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Russell J. Adams, Mary L. Courage; Do Optical Immaturities Account for the Early Limitations in Human Spatial Vision?. Journal of Vision 2004;4(8):774. doi: 10.1167/4.8.774.
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© ARVO (1962-2015); The Authors (2016-present)
During early infancy, spatial vision is very immature and infants possess relatively high levels of spherical (primarily hyperopic) and astigmatic refractive error. Although optical error is the primary contributor to impaired spatial vision in adults and older children, the role that “front end” immaturities play in infantile visual limitations has yet to be quantified. In the present study, we employ newly developed refractive technology to measure refractive error and visual acuity in individual infants, children, and adults.
Left eyes from 6-mo-old (n=28) and 12-mo-old (n=30) infants were refracted twice with the Welch-Allyn SureSight autorefractor (without cycloplegia), and assessed with the Teller acuity cards. For comparison, 3-4-yr-old preschoolers (n=56), 7–8 yr-old children (n=44), and young adults (n= 59) were refracted, and acuity assessed (uncorrected) with either Snellen letters (adults and children) or LEA symbols (preschoolers).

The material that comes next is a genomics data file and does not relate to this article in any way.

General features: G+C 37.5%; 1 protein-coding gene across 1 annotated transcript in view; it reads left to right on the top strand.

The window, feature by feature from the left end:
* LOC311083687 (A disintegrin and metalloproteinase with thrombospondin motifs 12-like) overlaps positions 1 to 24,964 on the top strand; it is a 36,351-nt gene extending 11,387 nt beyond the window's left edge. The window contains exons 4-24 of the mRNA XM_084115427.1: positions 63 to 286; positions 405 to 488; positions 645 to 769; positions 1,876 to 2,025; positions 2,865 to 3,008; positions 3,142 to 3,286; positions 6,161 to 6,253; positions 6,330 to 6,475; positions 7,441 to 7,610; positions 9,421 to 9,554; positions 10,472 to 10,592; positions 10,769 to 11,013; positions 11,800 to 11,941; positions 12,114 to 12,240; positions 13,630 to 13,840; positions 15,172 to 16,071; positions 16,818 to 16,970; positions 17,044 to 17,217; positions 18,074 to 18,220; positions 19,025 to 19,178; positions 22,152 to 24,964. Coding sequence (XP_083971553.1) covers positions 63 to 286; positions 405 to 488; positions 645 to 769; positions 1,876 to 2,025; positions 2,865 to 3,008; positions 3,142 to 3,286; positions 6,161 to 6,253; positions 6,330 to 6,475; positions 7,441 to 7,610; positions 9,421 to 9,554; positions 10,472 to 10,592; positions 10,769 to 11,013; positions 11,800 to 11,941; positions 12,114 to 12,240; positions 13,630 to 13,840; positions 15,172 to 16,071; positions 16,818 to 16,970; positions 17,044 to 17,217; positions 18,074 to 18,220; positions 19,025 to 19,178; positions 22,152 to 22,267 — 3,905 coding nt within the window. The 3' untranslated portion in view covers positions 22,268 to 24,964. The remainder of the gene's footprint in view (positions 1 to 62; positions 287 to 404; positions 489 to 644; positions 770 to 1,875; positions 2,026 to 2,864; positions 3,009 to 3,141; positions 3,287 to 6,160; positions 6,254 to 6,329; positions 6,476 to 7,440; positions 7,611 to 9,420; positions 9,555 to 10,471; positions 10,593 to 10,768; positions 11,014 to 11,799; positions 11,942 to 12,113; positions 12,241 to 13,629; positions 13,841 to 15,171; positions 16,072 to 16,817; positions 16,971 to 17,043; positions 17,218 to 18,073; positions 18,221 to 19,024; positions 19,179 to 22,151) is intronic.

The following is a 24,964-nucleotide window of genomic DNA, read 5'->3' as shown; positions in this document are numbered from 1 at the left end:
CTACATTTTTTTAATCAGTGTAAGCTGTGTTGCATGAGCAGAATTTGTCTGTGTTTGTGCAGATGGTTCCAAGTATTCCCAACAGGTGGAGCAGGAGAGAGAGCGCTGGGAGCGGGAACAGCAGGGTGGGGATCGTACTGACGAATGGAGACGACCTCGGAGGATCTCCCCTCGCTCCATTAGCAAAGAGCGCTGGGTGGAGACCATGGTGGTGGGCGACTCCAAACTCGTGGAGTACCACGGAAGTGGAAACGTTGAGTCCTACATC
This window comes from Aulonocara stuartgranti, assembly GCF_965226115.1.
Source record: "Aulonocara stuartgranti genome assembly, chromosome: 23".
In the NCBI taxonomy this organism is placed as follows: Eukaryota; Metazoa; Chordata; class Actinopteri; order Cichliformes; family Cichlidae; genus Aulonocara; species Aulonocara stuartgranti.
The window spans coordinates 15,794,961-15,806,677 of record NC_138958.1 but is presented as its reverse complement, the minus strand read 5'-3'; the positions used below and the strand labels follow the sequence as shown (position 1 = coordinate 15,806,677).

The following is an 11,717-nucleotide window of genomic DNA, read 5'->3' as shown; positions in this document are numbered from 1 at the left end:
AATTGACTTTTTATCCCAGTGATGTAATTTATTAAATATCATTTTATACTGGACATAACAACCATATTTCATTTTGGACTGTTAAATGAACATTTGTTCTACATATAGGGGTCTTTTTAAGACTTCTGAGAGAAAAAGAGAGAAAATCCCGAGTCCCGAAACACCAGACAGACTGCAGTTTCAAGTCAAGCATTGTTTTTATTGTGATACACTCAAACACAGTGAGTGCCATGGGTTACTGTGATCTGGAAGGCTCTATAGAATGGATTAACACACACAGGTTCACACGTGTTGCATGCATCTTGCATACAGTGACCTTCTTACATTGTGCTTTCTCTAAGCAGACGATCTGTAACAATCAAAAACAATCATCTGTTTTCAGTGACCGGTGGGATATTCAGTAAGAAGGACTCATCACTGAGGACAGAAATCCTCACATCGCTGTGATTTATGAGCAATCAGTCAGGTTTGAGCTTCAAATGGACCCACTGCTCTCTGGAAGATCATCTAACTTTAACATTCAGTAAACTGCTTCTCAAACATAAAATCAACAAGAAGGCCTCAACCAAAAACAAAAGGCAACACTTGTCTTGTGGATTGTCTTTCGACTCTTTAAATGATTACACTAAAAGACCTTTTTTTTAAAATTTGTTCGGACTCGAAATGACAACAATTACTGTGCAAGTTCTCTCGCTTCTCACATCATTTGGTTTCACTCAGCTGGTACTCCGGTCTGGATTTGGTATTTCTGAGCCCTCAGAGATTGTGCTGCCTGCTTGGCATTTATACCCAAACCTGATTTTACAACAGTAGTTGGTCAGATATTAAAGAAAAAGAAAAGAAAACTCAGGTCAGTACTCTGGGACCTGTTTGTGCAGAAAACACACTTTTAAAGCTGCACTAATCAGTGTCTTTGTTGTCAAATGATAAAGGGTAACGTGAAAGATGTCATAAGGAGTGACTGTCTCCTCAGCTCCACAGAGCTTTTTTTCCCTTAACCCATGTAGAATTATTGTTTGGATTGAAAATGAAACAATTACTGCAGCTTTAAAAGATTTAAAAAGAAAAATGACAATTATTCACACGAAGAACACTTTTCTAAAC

Calculations of total absolute refractive error[ |Sph| + |Cyl| ], spherical equivalent, and other linear models of aggregate refractive error all revealed consistent results: Levels of visual acuity in adults and children were predicted well from the magnitude of uncorrected refractive error (all r > 0.59, all p < 0.01). However, neither 6- nor 12-mo-old infants showed any relationship between acuity and refractive error (range or r = −0.08 to 0.06).
This is the first study to provide systematic developmental data on the relationship between spatial vision and refractive error from infancy to adulthood. In adults, older children, and preschoolers, spatial vision is predicted well by optical factors. Conversely, almost none of the variation in visual acuity among individual infants is accounted for by differences in optics. This supports current neurological and psychophysical models of visual development which propose that early spatial vision is constrained almost entirely by photoreceptoral and neural immaturities.
Natural Sciences and Engineering Research Council of Canada
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